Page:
Last modified: 2020-06-21 by klaus-michael schneider
Keywords: tuttlingen | moehringen | attires(3) | bordure | fleur de lis | negro(crowned) | chief |
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5:2 image by Klaus-Michael Schneider,
5:2 image by Klaus-Michael Schneider, 12 Nov 2013
It is a blue-yellow vertical bicolour with centred arms (see left image above) or without arms (see right image above).
Source: information provided by Mrs. Julia Bauer from Tuttlingen Central Services Department
Klaus-Michael Schneider, 19 Dec 2013
Shield Or, three attires Sable ordered per pale, bordure Argent.
The town was founded in the early 13th century by Reichenau Abbey<7i> and its reeves (Vögte), the Lords of Wartenberg and became part of Württemberg in 1377. The arms show the arms of Württemberg, the three deer attires. Already in the oldest seal of the city, dating from the end of the 14th century, the three attires appear. In the 16th century the bordure was added, probably to distinguish the arms of the town from the arms of Württemberg, but there exists a coloured painting from 1536, displaying just the attires without bordure. Besides the arms, a fleur-de-lis had been a local symbol of the city, which was used on border stones for centuries. It was also used on seals from the 18th until the 20th century.
Source: Stadler 1971, p.103
Klaus-Michael Schneider, 17 Dec 2013
It is not known, since then the blue - yellow bicolour was in use. The colours are however derived from the former coat of arms of the city, the so called Tuttlinger Ilg", which was a golden (= yellow) fleur de lis in a blue shield. The colours of the sheet were not changed, after the current coat of arms had been adopted, in order to avoid confusions with the colours of Baden-Württemberg.
The coat of arms displaying the three attires of Württemberg was introduced in 1377, when the city became a possession of the Counts of Württemberg. The former rulers, the Abbotts of Reichenau granted city rights and the former arms already at the end of the 13th century showing the above mentioned "Tuttlinger Ilg", first a symbol of St. Gabriel, who announced the birth of Jesus Christ to St. Mary. The lily was replaced by the coat of arms of Württemberg around 1400, was however tacitly tolerated as an additional coat of arms for centuries. In the 16th century there existed arms displaying the black attires in gold on the dexter half and the golden fleur de lis in blue on the sinister half. So the lily survived until the middle of the 19th century. Due to the uncertainty, which arms were the right ones, in 1889 two professors of the department of law of the Munich University were asked for a report. The reason, why the attires had been chosen, was rather curious. There existed two seals, a big seal with attires, a date (1629) and a circumscription. Besides that there had been also a small seal with the lily but without any date. For that reason, it was considered that the bigger seal, from which had also existed a print from 1651, was the oldest known symbol of the city and thus the only valid base of the coat of arms. Since 1906 it was forbidden to use seals displaying the lily.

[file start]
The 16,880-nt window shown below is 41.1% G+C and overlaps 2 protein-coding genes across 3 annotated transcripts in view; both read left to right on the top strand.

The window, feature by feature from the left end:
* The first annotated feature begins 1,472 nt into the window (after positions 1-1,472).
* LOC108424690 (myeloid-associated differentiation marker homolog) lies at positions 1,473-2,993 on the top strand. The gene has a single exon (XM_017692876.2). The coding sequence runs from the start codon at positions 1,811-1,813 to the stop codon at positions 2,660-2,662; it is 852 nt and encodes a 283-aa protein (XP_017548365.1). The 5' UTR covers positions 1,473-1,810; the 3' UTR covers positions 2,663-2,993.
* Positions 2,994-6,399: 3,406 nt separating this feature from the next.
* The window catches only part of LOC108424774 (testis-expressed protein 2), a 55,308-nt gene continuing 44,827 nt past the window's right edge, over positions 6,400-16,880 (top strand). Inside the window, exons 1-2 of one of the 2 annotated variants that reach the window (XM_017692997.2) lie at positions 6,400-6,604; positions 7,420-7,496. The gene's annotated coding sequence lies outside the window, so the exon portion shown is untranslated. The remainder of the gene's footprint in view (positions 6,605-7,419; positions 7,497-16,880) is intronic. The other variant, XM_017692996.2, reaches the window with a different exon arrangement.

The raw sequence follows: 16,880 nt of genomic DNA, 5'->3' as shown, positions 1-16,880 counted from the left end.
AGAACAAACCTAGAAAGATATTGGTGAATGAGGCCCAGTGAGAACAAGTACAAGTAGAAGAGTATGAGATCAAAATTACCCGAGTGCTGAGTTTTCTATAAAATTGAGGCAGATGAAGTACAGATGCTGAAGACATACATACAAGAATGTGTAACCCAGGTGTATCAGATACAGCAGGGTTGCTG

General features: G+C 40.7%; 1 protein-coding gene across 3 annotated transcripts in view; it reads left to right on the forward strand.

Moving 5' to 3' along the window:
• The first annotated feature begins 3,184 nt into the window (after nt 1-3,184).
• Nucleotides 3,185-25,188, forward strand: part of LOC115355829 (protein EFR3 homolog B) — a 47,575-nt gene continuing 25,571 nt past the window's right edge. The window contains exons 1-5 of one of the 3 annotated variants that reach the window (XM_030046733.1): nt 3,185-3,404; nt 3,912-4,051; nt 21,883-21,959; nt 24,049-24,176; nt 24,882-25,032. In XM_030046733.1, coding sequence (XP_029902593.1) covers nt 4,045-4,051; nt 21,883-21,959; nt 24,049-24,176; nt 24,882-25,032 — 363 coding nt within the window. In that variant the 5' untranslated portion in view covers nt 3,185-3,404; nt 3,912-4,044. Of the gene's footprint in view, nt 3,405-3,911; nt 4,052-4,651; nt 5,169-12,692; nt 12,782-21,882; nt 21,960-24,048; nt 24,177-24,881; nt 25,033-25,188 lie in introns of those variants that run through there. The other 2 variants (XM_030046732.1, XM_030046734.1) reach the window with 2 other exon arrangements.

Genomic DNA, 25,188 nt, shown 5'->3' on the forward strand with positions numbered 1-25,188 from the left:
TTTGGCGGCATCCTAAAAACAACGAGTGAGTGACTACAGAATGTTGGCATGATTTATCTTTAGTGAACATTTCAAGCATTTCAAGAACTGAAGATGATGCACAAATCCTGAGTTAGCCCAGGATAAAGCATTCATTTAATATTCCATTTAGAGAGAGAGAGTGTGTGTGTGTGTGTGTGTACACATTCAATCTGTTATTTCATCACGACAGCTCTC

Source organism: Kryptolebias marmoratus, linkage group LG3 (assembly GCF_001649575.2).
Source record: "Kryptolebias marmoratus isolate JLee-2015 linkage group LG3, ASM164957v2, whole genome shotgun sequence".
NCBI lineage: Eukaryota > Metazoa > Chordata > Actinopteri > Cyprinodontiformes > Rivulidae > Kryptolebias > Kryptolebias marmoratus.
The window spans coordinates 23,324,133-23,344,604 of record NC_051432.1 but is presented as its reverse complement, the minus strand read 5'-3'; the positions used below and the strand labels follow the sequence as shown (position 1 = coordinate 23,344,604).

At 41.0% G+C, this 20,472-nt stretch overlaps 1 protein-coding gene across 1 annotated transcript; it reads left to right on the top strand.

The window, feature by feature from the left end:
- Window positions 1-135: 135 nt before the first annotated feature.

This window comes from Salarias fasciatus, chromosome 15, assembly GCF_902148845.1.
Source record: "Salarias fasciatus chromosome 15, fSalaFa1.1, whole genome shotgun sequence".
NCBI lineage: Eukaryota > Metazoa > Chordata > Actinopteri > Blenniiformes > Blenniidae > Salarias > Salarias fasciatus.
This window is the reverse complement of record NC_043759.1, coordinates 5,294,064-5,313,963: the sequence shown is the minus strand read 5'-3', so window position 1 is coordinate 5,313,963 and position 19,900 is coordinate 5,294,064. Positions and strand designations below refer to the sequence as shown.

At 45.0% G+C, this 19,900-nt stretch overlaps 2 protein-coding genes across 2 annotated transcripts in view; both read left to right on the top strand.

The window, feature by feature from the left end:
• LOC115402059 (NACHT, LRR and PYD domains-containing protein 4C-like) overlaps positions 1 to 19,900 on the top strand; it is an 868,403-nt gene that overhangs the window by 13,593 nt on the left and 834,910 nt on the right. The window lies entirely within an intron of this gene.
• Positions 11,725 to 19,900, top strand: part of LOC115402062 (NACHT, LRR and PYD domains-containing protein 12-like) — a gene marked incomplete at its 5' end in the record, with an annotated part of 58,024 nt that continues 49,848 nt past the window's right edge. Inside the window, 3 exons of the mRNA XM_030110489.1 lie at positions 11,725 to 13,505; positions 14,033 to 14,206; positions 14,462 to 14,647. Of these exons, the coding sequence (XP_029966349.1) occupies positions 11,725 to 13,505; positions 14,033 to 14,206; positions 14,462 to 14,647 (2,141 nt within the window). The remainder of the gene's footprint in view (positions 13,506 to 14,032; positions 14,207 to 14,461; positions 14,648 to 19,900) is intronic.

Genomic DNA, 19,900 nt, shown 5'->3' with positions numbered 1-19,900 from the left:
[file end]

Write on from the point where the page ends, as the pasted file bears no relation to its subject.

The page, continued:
Sources: email of Mrs. Julia Bauer and
Erich Kaufmann "Die Lilie in der Heraldik und in Besonderheit für Markungsgrenzen und als Stadtwappen", publ. in (Tuttlinger) Heimatblätter, volume 2000
Klaus-Michael Schneider, 21 Dec 2013
Please note, that the banner with coat of arms is only used on occasion of special events and exclusively as an indoor flag. The plain bicolour is the every-day-and-outdoor-banner. Very special thanks to Mrs. Julia Bauer for her outstanding help.
It is a black-white-blue vertical tricolour. The coat of arms is slightly shifted to the top.
Source: Stefan Schwoon spotted this banner on 27 August 2003 at the historical town hall of Möhringen.
Klaus-Michael Schneider, 12 Nov 2013
Shield Azure, a negroissuant dressed in a garment Argent and crowned by a coronet Or, chief parted per fess of Sable and Argent.
Möhringen gained city rights, which had been granted by Bishop Heinrich of Klingenberg, in the last decade of the 13th century. The negro is a canting element (older German term: Mohr) and is taken from the arms of the Lords of Möhringen. The chief displays the arms of the Lords of Klingenberg.
Source: Stadler 1971, p.72
The arms were granted in 1470 by Emperor Friedrich III, and immediately used in the seals of the city.
Klaus-Michael Schneider, 12 Nov 2013
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